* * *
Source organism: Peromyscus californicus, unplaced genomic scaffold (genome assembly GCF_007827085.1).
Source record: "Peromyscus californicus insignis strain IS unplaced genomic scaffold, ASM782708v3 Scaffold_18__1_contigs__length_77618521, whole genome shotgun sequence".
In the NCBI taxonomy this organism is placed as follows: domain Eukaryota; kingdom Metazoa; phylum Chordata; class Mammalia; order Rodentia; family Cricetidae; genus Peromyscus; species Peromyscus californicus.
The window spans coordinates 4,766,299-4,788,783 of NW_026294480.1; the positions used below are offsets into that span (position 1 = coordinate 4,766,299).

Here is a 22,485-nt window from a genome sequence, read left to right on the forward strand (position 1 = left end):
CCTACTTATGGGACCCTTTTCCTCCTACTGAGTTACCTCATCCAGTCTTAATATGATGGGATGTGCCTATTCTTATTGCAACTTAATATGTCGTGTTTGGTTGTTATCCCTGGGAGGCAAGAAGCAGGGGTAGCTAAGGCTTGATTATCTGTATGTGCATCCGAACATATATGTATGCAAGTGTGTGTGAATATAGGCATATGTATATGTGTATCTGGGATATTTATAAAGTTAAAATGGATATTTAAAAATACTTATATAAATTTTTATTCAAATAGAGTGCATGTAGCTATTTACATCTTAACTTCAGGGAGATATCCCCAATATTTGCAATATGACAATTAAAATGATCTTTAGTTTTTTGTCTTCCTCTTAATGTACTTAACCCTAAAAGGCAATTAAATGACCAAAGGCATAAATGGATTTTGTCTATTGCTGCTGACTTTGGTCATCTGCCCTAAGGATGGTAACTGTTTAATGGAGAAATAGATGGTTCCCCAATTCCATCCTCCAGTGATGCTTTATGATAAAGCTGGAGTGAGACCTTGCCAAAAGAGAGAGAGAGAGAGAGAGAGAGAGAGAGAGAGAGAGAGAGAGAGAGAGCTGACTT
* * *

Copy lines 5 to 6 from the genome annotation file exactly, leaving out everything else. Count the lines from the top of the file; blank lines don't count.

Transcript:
Here is a 22,485-nt window from a genome sequence, read left to right on the forward strand (position 1 = left end):
CCTACTTATGGGACCCTTTTCCTCCTACTGAGTTACCTCATCCAGTCTTAATATGATGGGATGTGCCTATTCTTATTGCAACTTAATATGTCGTGTTTGGTTGTTATCCCTGGGAGGCAAGAAGCAGGGGTAGCTAAGGCTTGATTATCTGTATGTGCATCCGAACATATATGTATGCAAGTGTGTGTGAATATAGGCATATGTATATGTGTATCTGGGATATTTATAAAGTTAAAATGGATATTTAAAAATACTTATATAAATTTTTATTCAAATAGAGTGCATGTAGCTATTTACATCTTAACTTCAGGGAGATATCCCCAATATTTGCAATATGACAATTAAAATGATCTTTAGTTTTTTGTCTTCCTCTTAATGTACTTAACCCTAAAAGGCAATTAAATGACCAAAGGCATAAATGGATTTTGTCTATTGCTGCTGACTTTGGTCATCTGCCCTAAGGATGGTAACTGTTTAATGGAGAAATAGATGGTTCCCCAATTCCATCCTCCAGTGATGCTTTATGATAAAGCTGGAGTGAGACCTTGCCAAAAGAGAGAGAGAGAGAGAGAGAGAGAGAGAGAGAGAGAGAGAGAGAGAGAGCTGACTT